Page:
As the stock market makes new highs and headlines, the pundits continue to debate which stocks will outperform. And how high could the stock market go? Or will a bear market wipe out all recent gains?
Stop. Please just stop.
Take a look at “the market” itself. It has just made all-time highs. That means that anyone who just “owned the market” (as defined by the Standard and Poor’s 500 stock index) has made enormous profits over the past 50 years — a lifetime of investing.
It was just 50 years ago that the Dow Jones Industrial Average broke above 1,000! If you had contributed just $2,000 a year to an investment account, and earned the average return of the S&P 500 over those 50 years — roughly 10% with dividends reinvested — your account today would be worth more than $2.5 million.
Yes, 50 years ago index funds were not widely available to individual investors, and IRAs were not yet conceived. Still, that $2,000 a year investment works out to about $40 a week.
It wasn’t easy to stick to an investment plan during those 50 years that included the Vietnam War, double-digit inflation, a prime rate as high as 21%, and several steep market declines.
Yet here we are today with the stock market at all-time highs! Warren Buffet said it best: “No one ever got rich betting against America!”
A Plan is Required
Having a good plan and sticking to it during emotional times is the key to long-term investment success.
In the mid-1980s, investment legend Gary Brinson proved that asset allocation, not stock picking, is the most significant component of investment success. Extensions of this concept of constructing an appropriately diversified portfolio of assets won Nobel prizes for economists Eugene Fama, Harry Markowitz and others whose mathematical proofs defy description in this column.
However, their work lives on in money-management systems used by many financial advisory firms today. For example, Matson Money, a nationwide investment advisory firm created by Mark Matson 30 years ago, relies on a strict portfolio construction based on these principles. Margaret Wittkopp, president of Veritas Financial Services, a Wisconsin- and Florida-based advisory firm that is a member of the Matson group, explains the discipline required:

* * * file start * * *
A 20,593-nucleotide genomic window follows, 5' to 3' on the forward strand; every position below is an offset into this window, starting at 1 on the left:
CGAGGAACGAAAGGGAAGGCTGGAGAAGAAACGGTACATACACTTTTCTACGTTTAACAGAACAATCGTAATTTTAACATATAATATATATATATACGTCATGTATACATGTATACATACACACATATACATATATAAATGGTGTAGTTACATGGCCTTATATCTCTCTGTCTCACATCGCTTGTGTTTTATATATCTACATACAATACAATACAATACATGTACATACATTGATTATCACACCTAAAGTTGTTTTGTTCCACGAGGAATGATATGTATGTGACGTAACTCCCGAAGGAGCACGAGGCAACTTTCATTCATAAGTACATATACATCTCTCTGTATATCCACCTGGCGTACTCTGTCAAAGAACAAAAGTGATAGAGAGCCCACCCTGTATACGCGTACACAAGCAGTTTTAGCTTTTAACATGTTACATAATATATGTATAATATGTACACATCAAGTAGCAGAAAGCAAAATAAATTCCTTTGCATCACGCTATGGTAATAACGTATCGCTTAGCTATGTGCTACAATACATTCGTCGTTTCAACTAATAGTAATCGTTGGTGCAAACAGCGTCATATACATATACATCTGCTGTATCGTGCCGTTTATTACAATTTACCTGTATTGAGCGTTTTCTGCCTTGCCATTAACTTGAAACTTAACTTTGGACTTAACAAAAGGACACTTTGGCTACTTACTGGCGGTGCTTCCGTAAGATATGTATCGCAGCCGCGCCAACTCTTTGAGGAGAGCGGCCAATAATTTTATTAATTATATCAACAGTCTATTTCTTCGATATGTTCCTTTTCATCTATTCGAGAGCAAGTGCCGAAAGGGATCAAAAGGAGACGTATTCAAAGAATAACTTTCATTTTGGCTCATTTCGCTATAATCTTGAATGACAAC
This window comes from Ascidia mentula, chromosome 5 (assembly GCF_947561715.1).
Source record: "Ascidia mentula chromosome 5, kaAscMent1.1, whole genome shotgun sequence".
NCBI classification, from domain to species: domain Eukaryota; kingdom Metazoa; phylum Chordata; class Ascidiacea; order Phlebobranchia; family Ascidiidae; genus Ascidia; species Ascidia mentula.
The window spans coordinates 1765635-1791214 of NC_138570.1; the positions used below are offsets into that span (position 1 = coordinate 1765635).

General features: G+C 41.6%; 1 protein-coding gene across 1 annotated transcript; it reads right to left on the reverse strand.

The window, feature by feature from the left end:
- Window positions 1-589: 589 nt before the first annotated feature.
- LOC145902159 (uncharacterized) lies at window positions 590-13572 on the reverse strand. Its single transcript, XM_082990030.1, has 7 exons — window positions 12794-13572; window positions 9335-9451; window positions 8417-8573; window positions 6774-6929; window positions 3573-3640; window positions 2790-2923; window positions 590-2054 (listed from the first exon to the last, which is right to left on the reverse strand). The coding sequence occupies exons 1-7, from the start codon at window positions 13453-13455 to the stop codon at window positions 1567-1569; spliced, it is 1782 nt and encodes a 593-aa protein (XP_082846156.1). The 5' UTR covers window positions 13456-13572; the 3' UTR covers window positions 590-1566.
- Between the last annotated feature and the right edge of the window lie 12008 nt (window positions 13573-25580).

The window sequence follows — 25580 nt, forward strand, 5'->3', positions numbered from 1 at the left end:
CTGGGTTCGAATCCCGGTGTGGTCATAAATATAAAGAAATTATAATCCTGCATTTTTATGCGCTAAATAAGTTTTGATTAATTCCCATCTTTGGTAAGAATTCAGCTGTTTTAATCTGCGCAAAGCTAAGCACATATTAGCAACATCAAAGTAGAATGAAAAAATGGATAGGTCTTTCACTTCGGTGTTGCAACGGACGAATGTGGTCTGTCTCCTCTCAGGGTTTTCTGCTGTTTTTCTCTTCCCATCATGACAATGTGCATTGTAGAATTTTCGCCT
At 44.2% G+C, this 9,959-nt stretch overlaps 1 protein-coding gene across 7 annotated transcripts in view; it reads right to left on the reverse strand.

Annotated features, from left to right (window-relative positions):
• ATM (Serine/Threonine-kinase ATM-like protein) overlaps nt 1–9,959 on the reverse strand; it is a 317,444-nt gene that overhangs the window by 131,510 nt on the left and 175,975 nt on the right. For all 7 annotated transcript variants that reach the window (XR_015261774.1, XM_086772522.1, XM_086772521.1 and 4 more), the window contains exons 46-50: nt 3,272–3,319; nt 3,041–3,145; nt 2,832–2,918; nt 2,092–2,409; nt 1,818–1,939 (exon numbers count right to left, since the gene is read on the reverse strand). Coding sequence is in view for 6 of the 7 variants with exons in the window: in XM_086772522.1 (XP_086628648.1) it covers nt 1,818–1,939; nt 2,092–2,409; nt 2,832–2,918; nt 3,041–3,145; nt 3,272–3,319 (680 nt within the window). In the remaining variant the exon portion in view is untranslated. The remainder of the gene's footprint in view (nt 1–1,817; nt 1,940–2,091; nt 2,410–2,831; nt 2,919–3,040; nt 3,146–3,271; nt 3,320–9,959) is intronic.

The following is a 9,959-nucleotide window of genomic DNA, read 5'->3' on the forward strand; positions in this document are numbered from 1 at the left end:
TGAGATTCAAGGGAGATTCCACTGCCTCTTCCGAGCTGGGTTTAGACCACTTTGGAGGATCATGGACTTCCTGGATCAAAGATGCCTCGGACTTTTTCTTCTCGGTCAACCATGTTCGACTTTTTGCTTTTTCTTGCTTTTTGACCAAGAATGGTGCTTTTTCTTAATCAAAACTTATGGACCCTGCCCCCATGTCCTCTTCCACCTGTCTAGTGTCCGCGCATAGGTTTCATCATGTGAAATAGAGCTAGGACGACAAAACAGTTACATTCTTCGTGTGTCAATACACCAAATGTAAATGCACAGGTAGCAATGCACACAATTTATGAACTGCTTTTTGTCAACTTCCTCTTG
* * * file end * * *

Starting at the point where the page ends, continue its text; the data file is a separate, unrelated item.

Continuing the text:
“Applying the academic principles to the portfolio is the easiest part, though complex,” she says. “Coaching the client to stay disciplined and avoid emotional decisions is the most crucial part. That’s what we spend most of our time doing. Making an emotional market decision is not like sneaking a piece of chocolate cake on your diet. In investing, one mistake can destroy a family’s financial future.”
So do you have to understand complex market theory and statistical analysis, or use a fiduciary financial adviser to be successful at investing?
Not according to Michael Falk, a CFA and thought leader, author of “Let’s All Learn How to Fish… To Sustain Long-Term Economic Growth.” Falk has written a short paper, humbly titled: “Everything You Need to Know About Investing.” Unlike the words of Nobel economists, his explanations and charming graphics are easily grasped. (You can read Falk’s entire article at TerrySavage.com.)
Let me give you some brief samples of Falk’s writing:
“Why is simplicity the goal? The answer is simple: Most people can execute simple. Complexity is too often misused by people trying to win at others’ expense.” Or this one: “The formal definition of risk is that more things can happen than will happen.”
Falk explains the most complex investment issues so casually that you’ll easily master the principles of investing and create your own step-by-step plan — or understand your adviser. All you add is self-discipline. And that’s the Savage Truth.